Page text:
There was an immeasurable distance between the quick and the dead: they did not seem to belong to the same species; and it was strange to think that but a little while before they had spoken and moved and eaten and laughed - W. Somerset Maugham
According to the documents, Prescott taped out in late May and it had originally estimated the original power requirements lower than the reality.
But, the documents indicate, there are no changes to Prescott frequencies and Intel is still on track to introduce a 3.4 GHz Prescott in Q4 of this year. It did, however, have to revise its FMB guidance that ended up in revision 1.5, as this was the only way to make all Prescott enabled motherboards support the chip.
The voltage thermal regulator design (VR_TDC) recommendations were increased from 68A to 80A. The currently enabled PSC FMB1 heat sinks are sufficient when matched to Ta =38 oC chassis Intel claims. This document also shows that the Icc MAX is increased from 78A to 91A while the Power TDP is increased from 89W to 103W. The Max Tc is increased from 69C to 74C. This means that even pre-silicon Prescott was going to have 89W heat dissipation.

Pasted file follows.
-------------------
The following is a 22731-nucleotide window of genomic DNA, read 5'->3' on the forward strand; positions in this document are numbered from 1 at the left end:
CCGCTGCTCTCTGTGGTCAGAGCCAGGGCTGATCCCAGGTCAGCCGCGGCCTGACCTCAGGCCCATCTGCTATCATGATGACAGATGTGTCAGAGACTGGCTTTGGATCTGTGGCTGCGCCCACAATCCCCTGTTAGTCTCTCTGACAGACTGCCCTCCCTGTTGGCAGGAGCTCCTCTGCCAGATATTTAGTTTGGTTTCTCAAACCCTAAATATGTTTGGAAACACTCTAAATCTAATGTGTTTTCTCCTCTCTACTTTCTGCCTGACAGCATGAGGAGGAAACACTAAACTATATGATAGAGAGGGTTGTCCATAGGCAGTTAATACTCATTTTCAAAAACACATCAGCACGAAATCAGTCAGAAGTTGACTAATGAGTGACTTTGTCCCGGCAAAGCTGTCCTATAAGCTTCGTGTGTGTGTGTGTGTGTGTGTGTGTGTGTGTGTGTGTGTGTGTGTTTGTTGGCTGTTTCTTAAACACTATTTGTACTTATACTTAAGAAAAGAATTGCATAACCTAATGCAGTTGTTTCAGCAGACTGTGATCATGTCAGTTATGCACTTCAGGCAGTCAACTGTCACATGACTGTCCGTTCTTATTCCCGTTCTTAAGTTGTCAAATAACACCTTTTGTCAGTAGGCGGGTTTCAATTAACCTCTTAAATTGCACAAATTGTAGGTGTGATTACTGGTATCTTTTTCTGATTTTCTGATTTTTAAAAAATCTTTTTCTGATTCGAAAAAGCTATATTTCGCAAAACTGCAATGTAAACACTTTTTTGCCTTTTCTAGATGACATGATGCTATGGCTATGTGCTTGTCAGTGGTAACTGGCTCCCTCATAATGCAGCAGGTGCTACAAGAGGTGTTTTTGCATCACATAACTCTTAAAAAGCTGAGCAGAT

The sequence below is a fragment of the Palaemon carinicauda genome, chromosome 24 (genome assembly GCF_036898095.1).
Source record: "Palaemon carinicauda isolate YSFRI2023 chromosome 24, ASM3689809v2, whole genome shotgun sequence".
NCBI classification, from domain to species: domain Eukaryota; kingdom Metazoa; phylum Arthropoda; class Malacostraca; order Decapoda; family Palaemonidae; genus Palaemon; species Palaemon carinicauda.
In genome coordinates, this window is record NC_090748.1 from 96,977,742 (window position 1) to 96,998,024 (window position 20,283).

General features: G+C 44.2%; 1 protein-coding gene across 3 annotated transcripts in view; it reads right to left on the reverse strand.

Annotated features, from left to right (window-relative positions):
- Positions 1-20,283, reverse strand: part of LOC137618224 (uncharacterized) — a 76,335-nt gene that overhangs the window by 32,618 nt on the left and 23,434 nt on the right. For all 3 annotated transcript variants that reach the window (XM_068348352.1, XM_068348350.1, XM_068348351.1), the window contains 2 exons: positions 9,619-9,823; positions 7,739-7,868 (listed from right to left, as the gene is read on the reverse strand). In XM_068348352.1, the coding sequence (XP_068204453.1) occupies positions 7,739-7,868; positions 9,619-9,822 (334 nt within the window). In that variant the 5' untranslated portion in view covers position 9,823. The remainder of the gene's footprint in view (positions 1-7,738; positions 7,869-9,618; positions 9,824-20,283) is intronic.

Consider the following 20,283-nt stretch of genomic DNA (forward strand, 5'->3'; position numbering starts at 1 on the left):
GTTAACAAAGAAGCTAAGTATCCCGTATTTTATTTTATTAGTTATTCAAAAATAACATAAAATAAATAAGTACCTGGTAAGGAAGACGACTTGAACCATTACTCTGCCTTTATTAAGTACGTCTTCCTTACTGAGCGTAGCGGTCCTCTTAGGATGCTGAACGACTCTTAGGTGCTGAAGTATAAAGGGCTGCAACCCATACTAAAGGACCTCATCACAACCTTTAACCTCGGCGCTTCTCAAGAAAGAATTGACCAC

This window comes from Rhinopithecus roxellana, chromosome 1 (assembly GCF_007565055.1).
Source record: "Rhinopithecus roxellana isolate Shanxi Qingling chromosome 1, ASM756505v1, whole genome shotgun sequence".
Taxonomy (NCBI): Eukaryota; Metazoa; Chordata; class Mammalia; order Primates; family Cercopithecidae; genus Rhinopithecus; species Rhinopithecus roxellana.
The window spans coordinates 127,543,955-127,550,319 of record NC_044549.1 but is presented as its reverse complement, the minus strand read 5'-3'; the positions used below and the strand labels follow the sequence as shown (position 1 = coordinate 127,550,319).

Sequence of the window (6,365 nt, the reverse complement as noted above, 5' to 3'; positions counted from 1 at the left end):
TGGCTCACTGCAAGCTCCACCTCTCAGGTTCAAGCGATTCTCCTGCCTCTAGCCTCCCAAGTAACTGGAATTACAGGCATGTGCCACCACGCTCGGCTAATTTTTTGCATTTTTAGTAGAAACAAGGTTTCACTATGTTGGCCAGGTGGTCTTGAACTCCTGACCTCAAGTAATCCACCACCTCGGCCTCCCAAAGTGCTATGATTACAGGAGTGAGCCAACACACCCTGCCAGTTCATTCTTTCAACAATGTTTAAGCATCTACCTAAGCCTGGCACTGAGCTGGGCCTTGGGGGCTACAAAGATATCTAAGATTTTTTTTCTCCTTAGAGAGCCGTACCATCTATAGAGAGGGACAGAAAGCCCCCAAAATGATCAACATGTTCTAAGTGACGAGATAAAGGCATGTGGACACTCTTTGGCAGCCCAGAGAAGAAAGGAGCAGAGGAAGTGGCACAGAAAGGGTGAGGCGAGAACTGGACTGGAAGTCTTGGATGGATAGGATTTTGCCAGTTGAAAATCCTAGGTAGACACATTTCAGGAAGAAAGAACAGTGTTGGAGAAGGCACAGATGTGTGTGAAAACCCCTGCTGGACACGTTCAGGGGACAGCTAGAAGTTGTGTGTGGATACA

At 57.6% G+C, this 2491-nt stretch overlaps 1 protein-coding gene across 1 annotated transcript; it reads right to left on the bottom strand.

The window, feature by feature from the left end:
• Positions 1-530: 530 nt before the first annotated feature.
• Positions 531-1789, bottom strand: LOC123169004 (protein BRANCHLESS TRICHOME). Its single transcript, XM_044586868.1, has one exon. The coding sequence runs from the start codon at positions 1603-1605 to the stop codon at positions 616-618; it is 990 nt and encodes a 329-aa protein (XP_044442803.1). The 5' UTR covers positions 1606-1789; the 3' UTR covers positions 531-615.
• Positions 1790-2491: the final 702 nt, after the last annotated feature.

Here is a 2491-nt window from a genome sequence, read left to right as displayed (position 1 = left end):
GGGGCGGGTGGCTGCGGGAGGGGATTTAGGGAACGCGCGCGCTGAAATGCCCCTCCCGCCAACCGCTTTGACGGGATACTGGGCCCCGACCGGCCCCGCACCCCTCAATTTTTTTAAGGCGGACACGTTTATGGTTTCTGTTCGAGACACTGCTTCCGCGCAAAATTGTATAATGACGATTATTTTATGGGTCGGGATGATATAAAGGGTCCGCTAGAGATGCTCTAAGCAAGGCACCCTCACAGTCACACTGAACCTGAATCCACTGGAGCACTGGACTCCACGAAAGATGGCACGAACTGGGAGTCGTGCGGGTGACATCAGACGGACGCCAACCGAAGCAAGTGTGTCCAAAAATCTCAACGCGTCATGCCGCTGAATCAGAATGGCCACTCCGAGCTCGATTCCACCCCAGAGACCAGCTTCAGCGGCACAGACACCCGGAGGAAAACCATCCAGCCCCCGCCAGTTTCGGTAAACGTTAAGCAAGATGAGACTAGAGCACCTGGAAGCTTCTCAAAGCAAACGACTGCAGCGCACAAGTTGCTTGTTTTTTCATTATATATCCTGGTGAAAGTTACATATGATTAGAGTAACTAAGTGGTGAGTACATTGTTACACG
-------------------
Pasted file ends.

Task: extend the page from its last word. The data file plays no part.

This means that there is not much room for clock increase in this Prescott generation. According to roadmaps we've seen 3.4 GHz will remain the highest clock for Q4 03 until at least end of Q1 04 since we suspect that Intel needs time to respin this chip and try to make this dissipation more reasonable. Lord save them from 150W.
103 W can be cooled down with regular air heatsink but you have to be aware that this cooler would be a very massive and noisy number indeed.
The 3.2 GHz P4 already has a massive and not so quiet Intel reference cooler. It just could be that AMD is not in as big trouble as we thought. µ
Intel's shift to 90 nanometers could be a little "shaky"
Intel Prescott chips not backward compatible with current motherboards
Intel Prescott broke my Babelfish
Intel confirms Prescott does dissipate 100W
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